The editorial categories are research topics that have guided researchers during the recovery phase and continue to be the impetus behind the Documents Project’s digital archive and the Critical Documents book series. Developed by the project’s Editorial Board, each of the teams analyzed this framework and adapted it to their local contexts in developing their research objectives and work plans during the Recovery Phase. Learn more on the Editorial Framework page.
In this text, Spanish writer Ramón Gómez de la Serna points out his expectations regarding his arrival in Buenos Aires: to meet with the young writers heading the Argentinean literary renewal, with whom he feels closely tied; to lecture as a co-disciple of that group of young people; to have a rummage through the disobedience of America, “the principal virtue of the original and new people”; as well as be present at the preamble of the new art about to be born in the continent.
Martín Fierro (1924–27) obtained a distinguished position amid the avant-garde journals booming in the 1920s Argentina, more specifically in Buenos Aires. It was led by Evar Méndez, even though in 1925 Oliverio Girondo, Eduardo J. Bullrich, Sergio Piñero, and Alberto Prebisch also participated in its direction. Great Argentinean writers, such as Girondo himself, Ricardo Molinari, Leopoldo Marechal, and Jorge Luis Borges, among others, were contributors of its pages; and this include artists such as Emilio Pettoruti, Xul Solar, and Norah Borges. Martín Fierro ceased to exist when the managing group—upon facing the political candidacy of Hipólito Yrigoyen to the nation’s presidency—was split between those who proposed to introduce politics into the journal’s pages and those who refused. This internal bickering caused the folding of the publication. It should be noted that Martín Fierro was read at that time as the representative of the “avant-garde” in Argentina.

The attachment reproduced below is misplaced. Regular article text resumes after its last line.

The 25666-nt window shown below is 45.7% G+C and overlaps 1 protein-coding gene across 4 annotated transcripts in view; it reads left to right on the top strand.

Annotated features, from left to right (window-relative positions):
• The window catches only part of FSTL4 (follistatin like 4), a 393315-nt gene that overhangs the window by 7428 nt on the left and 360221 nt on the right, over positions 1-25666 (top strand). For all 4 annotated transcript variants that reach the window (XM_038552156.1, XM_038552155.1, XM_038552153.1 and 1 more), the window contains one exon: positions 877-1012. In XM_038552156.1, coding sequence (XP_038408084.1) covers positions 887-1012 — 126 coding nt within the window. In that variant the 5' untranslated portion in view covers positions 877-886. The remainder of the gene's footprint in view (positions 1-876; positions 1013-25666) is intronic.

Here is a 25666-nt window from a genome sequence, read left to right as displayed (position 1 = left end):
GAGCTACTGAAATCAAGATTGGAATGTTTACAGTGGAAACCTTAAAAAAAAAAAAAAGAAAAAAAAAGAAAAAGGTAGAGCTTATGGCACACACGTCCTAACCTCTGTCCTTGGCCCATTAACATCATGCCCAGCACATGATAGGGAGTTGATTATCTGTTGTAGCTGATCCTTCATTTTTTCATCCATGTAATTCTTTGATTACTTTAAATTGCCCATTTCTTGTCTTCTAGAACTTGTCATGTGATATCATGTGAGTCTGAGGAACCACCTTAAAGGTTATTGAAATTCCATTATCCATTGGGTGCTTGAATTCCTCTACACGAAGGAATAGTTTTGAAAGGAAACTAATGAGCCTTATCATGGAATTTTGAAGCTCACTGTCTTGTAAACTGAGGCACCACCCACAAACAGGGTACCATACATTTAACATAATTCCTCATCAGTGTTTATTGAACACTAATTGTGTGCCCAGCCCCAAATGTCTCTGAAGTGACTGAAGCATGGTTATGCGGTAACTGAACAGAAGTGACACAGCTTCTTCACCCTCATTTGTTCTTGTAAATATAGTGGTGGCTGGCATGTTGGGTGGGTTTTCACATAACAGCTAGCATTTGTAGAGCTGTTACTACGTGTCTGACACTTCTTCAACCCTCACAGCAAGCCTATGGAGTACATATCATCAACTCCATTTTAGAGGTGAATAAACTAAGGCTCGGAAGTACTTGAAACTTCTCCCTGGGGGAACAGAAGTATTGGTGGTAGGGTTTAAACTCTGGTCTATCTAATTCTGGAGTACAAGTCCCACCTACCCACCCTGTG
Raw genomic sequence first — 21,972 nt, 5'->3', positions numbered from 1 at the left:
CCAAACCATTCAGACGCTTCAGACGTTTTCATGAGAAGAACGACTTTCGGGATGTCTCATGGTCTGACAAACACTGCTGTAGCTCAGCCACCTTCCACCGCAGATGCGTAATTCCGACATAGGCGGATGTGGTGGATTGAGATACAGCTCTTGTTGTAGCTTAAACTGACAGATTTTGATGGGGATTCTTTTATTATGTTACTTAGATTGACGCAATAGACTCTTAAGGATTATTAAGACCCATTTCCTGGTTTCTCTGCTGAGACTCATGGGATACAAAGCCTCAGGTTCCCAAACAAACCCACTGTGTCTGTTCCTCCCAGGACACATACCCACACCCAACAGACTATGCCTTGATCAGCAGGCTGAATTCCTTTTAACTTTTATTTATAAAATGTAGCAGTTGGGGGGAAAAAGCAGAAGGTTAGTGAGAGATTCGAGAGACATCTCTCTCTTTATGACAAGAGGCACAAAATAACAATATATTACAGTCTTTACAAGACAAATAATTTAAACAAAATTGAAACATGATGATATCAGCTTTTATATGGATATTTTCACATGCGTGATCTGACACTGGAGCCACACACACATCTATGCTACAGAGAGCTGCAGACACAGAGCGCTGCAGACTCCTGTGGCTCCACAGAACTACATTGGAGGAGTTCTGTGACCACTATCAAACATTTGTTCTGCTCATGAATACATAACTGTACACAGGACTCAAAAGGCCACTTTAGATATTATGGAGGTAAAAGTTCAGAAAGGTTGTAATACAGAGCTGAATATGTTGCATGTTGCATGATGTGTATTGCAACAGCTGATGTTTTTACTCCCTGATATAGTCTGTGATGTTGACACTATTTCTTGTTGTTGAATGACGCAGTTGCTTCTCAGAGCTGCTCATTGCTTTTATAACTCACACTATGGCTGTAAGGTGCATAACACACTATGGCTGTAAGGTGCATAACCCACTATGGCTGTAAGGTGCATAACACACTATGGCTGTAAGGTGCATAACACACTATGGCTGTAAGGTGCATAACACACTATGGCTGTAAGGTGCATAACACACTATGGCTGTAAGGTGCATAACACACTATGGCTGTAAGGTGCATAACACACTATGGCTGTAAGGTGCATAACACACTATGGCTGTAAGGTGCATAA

This text by writer Ramón Gómez de la Serna (1888–1963), a key figure in the Spanish avant-garde, was part of the journal’s supplement to honor him upon his expected arrival in Buenos Aires, which did not take place at that moment. The supplement was inserted in the Martín Fierro no. 18 (July 18, 1925). The group of “martinfierristas” [those practitioners of the Martin Fierro guidelines] really admired the Spanish writer since they considered him a representative of the literary renewal.
Gómez de la Serna finally arrived for the first time in Buenos Aires in 1931. He returned in 1933 and settled there for good in 1936 (in exile during the Spanish Civil War) until his death (1963).